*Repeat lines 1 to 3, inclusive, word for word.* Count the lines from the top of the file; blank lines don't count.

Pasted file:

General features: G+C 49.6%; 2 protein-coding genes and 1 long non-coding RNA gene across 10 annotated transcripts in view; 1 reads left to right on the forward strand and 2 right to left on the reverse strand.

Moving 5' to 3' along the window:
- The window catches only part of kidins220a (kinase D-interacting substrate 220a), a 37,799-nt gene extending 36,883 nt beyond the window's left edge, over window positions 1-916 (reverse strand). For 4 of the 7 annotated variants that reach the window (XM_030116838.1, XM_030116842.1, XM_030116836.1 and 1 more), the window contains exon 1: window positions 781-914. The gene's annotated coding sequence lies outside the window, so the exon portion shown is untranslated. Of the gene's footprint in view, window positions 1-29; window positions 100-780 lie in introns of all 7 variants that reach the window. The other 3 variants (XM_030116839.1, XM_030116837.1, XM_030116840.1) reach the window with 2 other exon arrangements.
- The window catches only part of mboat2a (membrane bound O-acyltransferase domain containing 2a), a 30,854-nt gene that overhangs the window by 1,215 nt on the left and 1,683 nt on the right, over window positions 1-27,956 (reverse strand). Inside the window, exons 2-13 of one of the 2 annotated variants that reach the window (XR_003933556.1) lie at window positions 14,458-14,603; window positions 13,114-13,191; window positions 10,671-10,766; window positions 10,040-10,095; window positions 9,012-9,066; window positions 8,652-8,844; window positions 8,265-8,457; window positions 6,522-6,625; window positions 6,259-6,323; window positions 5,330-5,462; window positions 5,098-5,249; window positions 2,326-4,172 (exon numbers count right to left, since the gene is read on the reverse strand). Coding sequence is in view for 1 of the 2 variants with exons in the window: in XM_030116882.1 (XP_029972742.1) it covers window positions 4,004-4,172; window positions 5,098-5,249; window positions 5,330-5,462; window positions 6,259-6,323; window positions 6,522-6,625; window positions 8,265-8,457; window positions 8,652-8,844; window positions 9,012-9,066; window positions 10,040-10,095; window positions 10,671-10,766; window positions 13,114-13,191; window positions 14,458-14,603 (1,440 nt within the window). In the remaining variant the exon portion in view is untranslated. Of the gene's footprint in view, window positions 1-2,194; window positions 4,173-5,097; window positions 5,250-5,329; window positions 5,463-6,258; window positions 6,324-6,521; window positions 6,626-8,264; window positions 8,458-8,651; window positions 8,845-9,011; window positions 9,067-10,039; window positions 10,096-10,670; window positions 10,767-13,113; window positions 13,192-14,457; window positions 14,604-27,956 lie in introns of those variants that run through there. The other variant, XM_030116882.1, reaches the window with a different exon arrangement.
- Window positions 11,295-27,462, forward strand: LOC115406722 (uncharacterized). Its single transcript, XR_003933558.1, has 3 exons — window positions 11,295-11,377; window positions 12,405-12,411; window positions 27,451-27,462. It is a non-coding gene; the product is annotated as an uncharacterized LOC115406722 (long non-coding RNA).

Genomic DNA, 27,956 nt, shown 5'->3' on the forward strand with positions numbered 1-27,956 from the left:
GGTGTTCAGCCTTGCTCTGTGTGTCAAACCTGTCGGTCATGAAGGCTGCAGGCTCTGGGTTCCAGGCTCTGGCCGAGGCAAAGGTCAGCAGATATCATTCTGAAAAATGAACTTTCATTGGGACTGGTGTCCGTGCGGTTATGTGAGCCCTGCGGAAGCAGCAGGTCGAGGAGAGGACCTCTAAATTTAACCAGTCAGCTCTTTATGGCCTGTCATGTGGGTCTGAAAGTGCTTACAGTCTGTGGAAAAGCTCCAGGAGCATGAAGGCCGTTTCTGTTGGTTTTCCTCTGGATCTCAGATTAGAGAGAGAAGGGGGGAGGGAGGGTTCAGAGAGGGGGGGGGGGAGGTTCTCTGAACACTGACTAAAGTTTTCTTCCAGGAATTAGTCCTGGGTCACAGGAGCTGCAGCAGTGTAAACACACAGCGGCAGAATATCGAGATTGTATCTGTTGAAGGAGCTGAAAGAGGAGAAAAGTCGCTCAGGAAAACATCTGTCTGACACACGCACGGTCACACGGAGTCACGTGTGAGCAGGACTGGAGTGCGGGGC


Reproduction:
General features: G+C 49.6%; 2 protein-coding genes and 1 long non-coding RNA gene across 10 annotated transcripts in view; 1 reads left to right on the forward strand and 2 right to left on the reverse strand.

Moving 5' to 3' along the window:
- The window catches only part of kidins220a (kinase D-interacting substrate 220a), a 37,799-nt gene extending 36,883 nt beyond the window's left edge, over window positions 1-916 (reverse strand). For 4 of the 7 annotated variants that reach the window (XM_030116838.1, XM_030116842.1, XM_030116836.1 and 1 more), the window contains exon 1: window positions 781-914. The gene's annotated coding sequence lies outside the window, so the exon portion shown is untranslated. Of the gene's footprint in view, window positions 1-29; window positions 100-780 lie in introns of all 7 variants that reach the window. The other 3 variants (XM_030116839.1, XM_030116837.1, XM_030116840.1) reach the window with 2 other exon arrangements.